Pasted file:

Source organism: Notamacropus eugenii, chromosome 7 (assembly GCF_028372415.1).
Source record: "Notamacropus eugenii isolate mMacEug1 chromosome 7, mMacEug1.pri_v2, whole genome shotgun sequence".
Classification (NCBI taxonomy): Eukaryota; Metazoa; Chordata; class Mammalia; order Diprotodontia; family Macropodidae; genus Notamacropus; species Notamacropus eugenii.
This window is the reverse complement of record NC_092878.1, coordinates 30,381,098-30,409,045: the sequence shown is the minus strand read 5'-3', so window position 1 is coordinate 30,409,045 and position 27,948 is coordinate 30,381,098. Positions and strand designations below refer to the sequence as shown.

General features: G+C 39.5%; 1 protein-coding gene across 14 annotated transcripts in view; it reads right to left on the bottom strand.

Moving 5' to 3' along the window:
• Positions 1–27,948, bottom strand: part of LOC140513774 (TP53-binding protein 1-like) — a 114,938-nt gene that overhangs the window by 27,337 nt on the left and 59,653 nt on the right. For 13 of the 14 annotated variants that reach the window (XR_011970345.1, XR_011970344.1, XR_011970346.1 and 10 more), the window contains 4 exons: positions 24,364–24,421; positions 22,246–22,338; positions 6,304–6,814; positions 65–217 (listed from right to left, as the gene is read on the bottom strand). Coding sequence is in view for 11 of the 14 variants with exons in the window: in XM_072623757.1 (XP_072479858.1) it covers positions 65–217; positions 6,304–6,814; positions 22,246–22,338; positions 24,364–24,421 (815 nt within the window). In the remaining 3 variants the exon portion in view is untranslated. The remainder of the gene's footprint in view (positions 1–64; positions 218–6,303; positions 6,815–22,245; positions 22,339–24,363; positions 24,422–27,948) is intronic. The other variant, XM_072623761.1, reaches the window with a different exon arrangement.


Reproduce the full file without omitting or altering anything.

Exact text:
Source organism: Notamacropus eugenii, chromosome 7 (assembly GCF_028372415.1).
Source record: "Notamacropus eugenii isolate mMacEug1 chromosome 7, mMacEug1.pri_v2, whole genome shotgun sequence".
Classification (NCBI taxonomy): Eukaryota; Metazoa; Chordata; class Mammalia; order Diprotodontia; family Macropodidae; genus Notamacropus; species Notamacropus eugenii.
This window is the reverse complement of record NC_092878.1, coordinates 30,381,098-30,409,045: the sequence shown is the minus strand read 5'-3', so window position 1 is coordinate 30,409,045 and position 27,948 is coordinate 30,381,098. Positions and strand designations below refer to the sequence as shown.

General features: G+C 39.5%; 1 protein-coding gene across 14 annotated transcripts in view; it reads right to left on the bottom strand.

Moving 5' to 3' along the window:
• Positions 1–27,948, bottom strand: part of LOC140513774 (TP53-binding protein 1-like) — a 114,938-nt gene that overhangs the window by 27,337 nt on the left and 59,653 nt on the right. For 13 of the 14 annotated variants that reach the window (XR_011970345.1, XR_011970344.1, XR_011970346.1 and 10 more), the window contains 4 exons: positions 24,364–24,421; positions 22,246–22,338; positions 6,304–6,814; positions 65–217 (listed from right to left, as the gene is read on the bottom strand). Coding sequence is in view for 11 of the 14 variants with exons in the window: in XM_072623757.1 (XP_072479858.1) it covers positions 65–217; positions 6,304–6,814; positions 22,246–22,338; positions 24,364–24,421 (815 nt within the window). In the remaining 3 variants the exon portion in view is untranslated. The remainder of the gene's footprint in view (positions 1–64; positions 218–6,303; positions 6,815–22,245; positions 22,339–24,363; positions 24,422–27,948) is intronic. The other variant, XM_072623761.1, reaches the window with a different exon arrangement.